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Correct Heating Is Very Important For Green Iguanas Sep 29, 2018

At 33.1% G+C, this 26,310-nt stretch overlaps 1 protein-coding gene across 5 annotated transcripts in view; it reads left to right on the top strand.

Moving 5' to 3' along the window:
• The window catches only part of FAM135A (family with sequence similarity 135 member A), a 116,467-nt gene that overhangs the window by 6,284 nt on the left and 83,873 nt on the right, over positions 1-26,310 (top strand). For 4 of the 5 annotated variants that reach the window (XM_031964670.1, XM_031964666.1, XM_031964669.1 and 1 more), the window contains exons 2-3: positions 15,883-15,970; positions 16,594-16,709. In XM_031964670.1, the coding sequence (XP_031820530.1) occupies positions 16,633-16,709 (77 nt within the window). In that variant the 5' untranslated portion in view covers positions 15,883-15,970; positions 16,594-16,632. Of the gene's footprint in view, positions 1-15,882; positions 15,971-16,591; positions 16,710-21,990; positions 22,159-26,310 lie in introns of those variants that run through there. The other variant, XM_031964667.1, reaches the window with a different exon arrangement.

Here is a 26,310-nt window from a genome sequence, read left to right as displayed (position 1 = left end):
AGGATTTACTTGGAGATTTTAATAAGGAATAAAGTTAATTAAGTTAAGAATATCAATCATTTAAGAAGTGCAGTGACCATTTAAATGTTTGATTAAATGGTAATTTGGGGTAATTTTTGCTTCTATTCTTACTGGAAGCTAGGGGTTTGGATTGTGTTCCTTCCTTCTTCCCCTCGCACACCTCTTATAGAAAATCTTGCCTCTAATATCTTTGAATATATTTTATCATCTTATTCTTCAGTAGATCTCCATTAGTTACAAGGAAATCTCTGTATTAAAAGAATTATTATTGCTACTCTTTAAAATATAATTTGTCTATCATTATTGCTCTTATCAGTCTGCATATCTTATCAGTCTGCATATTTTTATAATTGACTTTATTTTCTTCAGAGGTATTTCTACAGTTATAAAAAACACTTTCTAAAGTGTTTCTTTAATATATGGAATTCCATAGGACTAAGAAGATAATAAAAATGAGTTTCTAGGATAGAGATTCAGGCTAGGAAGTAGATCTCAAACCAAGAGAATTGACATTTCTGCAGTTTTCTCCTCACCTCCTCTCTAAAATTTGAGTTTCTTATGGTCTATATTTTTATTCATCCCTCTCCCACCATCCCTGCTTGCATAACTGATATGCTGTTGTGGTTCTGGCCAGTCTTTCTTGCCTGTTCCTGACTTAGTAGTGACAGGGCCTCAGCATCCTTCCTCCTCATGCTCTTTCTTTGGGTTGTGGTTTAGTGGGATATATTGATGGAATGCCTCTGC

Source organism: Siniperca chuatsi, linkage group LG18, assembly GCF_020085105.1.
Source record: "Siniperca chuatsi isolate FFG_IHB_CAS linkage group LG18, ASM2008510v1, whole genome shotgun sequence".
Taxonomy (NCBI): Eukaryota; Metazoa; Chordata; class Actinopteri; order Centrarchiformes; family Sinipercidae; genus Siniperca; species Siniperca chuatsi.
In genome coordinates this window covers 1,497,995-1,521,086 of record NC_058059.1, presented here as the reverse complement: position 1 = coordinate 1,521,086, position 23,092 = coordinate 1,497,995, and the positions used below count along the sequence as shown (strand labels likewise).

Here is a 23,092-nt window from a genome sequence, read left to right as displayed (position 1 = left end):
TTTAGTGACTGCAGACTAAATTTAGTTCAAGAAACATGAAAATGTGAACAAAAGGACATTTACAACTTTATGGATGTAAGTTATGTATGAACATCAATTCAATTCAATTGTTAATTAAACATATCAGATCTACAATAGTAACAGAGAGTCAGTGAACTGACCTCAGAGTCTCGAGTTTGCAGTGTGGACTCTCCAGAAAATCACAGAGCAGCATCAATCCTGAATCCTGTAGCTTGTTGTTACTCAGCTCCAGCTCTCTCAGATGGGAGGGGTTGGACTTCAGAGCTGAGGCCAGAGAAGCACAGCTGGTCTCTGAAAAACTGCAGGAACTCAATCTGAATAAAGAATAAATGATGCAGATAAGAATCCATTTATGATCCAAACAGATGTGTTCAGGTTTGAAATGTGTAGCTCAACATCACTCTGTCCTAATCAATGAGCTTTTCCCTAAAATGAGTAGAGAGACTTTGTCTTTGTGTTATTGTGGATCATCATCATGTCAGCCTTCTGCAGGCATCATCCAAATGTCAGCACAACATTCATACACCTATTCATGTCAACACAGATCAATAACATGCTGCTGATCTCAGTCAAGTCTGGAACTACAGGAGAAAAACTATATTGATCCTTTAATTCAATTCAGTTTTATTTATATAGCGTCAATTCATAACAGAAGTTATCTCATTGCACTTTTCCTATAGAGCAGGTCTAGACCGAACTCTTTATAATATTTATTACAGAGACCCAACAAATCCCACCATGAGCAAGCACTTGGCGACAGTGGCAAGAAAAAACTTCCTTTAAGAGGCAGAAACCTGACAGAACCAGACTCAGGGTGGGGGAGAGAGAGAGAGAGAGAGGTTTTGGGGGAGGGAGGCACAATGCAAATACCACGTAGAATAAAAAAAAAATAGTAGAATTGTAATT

Reptiles are cold-blooded animals, meaning they cannot produce their own body temperature. Reptiles must provide heat or cooling to themselves through the surrounding environment, and this behavioral response is called thermoregulation. Temperature regulation means that when a reptile feels too cold, it moves to a hotter area, such as a sun-backed spot in the sun, or a south-facing hiding place, and when it feels too hot, It will move to a colder area. When we shut up reptiles, we have to provide a cold zone and a hot zone so that the animal can regulate its body temperature as it does in the wild. The green iguana needs a sun-back point of 95-100 degrees Fahrenheit (35-37.8 degrees Celsius) and a cold end of 80-85 degrees Fahrenheit (26.7-29.4 degrees Celsius). If the animal is warmed during the day, the temperature can be safely reduced to 70-75 degrees Fahrenheit (21.1-23.9 degrees Celsius) at night. The best way to provide a place to dry is to use a dry backlight. A branch should be placed on the underside of the heat lamp to provide the animal with a place to dry. Be sure to isolate the bulbs or place the bulbs where the green iguana can't touch them so they don't burn themselves. Proper heating is important to maintain a healthy immune system and normal digestion.

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